University of Pennsylvania Museum of Archaeology and Anthropology
1 - of 2 Records

Num results: 2

Objects

Relief Object On Display

Relief

Object Number:C396
Place Name:China, Shaanxi, Xi'an, Zhaoling
Period:Tang Dynasty
Culture: Chinese

Description

Emperor Taizong made his reputation as a great leader through military victories that extended China's borders beyond the empire he inherited from his father, who had founded the Tang dynasty in 618 CE. Of the thousands of horses who aided the Emperor in his quest for land and military supremacy only six were chosen to be enshrined at his Mausoleum, Zhaoling. Not only did each horse have its own name and unique set of attributes, they each received a laudatory poem composed by the Emperor himself. Their exploits come down to us through written accounts of the battles in which they played a defining role.

Each of the horses depicted on a relief was instrumental in one of his major victories. The horse depicted here is named Curly. Portrayed in paintings with a wavy coat of saffron-yellow hair, he was instrumental in suppressing a dangerous uprising. Although there are nine arrows, six in the front and three in the back sticking out of his body, the horse is shown walking briskly and with a spirit that defies his wounds.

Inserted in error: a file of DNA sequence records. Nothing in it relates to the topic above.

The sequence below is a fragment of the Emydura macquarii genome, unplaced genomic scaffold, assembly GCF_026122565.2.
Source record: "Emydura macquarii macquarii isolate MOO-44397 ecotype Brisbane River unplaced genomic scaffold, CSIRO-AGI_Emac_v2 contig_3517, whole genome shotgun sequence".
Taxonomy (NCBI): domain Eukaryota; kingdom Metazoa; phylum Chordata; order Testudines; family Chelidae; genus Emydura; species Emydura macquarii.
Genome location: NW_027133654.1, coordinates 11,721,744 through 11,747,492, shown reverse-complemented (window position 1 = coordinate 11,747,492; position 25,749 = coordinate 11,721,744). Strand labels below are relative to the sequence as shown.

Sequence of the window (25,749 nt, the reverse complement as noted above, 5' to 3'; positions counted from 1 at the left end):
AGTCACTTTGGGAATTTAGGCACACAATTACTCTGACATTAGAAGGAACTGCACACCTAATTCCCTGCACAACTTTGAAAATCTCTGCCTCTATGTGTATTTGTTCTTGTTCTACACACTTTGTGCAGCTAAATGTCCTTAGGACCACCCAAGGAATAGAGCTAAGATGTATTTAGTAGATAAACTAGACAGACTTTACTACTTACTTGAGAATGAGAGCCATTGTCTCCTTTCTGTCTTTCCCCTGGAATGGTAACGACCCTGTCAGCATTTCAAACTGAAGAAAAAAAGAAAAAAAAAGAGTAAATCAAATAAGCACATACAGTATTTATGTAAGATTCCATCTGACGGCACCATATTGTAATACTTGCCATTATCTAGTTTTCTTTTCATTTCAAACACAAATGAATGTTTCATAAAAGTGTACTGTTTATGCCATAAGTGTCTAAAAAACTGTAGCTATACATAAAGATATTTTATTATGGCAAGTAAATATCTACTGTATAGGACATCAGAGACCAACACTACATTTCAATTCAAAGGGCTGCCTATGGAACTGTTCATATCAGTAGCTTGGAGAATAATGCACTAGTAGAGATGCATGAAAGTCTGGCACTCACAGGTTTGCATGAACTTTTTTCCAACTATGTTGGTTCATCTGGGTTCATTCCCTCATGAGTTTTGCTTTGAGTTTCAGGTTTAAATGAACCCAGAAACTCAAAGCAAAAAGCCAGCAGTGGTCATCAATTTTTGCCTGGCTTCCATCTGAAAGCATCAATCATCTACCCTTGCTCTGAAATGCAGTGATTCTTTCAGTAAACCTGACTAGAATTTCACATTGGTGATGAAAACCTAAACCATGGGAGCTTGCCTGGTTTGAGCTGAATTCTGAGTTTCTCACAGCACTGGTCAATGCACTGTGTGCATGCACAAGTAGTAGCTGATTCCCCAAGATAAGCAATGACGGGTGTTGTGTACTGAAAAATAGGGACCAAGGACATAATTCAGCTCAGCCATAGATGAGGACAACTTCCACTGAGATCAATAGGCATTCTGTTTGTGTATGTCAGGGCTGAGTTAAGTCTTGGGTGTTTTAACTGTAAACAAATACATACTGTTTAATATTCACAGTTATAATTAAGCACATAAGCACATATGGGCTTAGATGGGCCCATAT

Relief Object On Display

Relief

Object Number:C395
Place Name:China, Shaanxi, Xi'an, Zhaoling
Period:Tang Dynasty
Culture: Chinese

Description

After consolidating the Tang Empire, Emperor Taizong ordered six large stone panels to be carved with the portraits of his favorite horses. These were the horses he had ridden in overcoming his rivals and securing the borders of the country. From the laudatory poem he composed for each horse, we believe we can identify the two in our collection. The relief shown here depicts "Autumn Dew," also known as "Whirlwind Victory." Historical records say he was ridden in battle by the emperor during a great siege, when, after being stuck with an arrow, the emperor was forced to dismount and switch horses with his general, Qiu Xinggong. The general is shown here pulling the arrow out of Autumn Dew's chest while the horse stoically bears the pain.

The six horse reliefs were placed outside Taizong's tomb on an altar meant for memorial ceremonies. They stood there for over a thousand years worshipped by imperial and common people alike. Like their master, the horses had become divine in the minds of the Chinese people. They continue to hold a special place in their hearts to this day.

π
1 - of 2 Records

© Penn Museum 2017 Sitemap / Contact / Copyright / Disclaimer / Privacy / Upenn